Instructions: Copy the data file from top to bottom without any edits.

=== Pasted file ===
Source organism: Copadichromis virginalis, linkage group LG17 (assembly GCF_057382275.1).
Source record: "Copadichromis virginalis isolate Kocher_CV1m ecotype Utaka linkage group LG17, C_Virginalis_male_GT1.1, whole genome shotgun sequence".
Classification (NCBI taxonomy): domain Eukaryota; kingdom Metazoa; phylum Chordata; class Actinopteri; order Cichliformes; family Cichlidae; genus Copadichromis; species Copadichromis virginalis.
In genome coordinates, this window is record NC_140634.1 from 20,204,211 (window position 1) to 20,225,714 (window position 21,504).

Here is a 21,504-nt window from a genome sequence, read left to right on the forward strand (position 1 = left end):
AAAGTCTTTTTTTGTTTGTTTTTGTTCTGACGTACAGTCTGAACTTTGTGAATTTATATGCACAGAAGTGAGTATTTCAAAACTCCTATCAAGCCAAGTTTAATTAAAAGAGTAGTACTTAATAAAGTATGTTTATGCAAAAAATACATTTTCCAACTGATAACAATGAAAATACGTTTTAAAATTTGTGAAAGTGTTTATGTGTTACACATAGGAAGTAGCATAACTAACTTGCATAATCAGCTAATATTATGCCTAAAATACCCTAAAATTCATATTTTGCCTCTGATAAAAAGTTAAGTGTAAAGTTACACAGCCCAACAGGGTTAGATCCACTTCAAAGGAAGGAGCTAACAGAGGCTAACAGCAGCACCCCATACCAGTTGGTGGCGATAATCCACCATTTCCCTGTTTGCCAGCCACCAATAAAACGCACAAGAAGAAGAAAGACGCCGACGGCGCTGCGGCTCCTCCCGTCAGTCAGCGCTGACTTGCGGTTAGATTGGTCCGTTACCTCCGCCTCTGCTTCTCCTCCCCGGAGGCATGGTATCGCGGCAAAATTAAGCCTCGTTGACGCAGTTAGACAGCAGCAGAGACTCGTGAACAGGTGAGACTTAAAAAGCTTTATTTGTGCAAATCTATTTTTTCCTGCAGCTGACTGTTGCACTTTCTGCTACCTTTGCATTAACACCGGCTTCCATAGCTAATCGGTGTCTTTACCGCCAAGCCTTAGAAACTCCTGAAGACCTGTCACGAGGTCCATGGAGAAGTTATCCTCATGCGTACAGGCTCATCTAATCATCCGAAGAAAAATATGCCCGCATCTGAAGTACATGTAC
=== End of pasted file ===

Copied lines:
Source organism: Copadichromis virginalis, linkage group LG17 (assembly GCF_057382275.1).
Source record: "Copadichromis virginalis isolate Kocher_CV1m ecotype Utaka linkage group LG17, C_Virginalis_male_GT1.1, whole genome shotgun sequence".
Classification (NCBI taxonomy): domain Eukaryota; kingdom Metazoa; phylum Chordata; class Actinopteri; order Cichliformes; family Cichlidae; genus Copadichromis; species Copadichromis virginalis.
In genome coordinates, this window is record NC_140634.1 from 20,204,211 (window position 1) to 20,225,714 (window position 21,504).

Here is a 21,504-nt window from a genome sequence, read left to right on the forward strand (position 1 = left end):
AAAGTCTTTTTTTGTTTGTTTTTGTTCTGACGTACAGTCTGAACTTTGTGAATTTATATGCACAGAAGTGAGTATTTCAAAACTCCTATCAAGCCAAGTTTAATTAAAAGAGTAGTACTTAATAAAGTATGTTTATGCAAAAAATACATTTTCCAACTGATAACAATGAAAATACGTTTTAAAATTTGTGAAAGTGTTTATGTGTTACACATAGGAAGTAGCATAACTAACTTGCATAATCAGCTAATATTATGCCTAAAATACCCTAAAATTCATATTTTGCCTCTGATAAAAAGTTAAGTGTAAAGTTACACAGCCCAACAGGGTTAGATCCACTTCAAAGGAAGGAGCTAACAGAGGCTAACAGCAGCACCCCATACCAGTTGGTGGCGATAATCCACCATTTCCCTGTTTGCCAGCCACCAATAAAACGCACAAGAAGAAGAAAGACGCCGACGGCGCTGCGGCTCCTCCCGTCAGTCAGCGCTGACTTGCGGTTAGATTGGTCCGTTACCTCCGCCTCTGCTTCTCCTCCCCGGAGGCATGGTATCGCGGCAAAATTAAGCCTCGTTGACGCAGTTAGACAGCAGCAGAGACTCGTGAACAGGTGAGACTTAAAAAGCTTTATTTGTGCAAATCTATTTTTTCCTGCAGCTGACTGTTGCACTTTCTGCTACCTTTGCATTAACACCGGCTTCCATAGCTAATCGGTGTCTTTACCGCCAAGCCTTAGAAACTCCTGAAGACCTGTCACGAGGTCCATGGAGAAGTTATCCTCATGCGTACAGGCTCATCTAATCATCCGAAGAAAAATATGCCCGCATCTGAAGTACATGTAC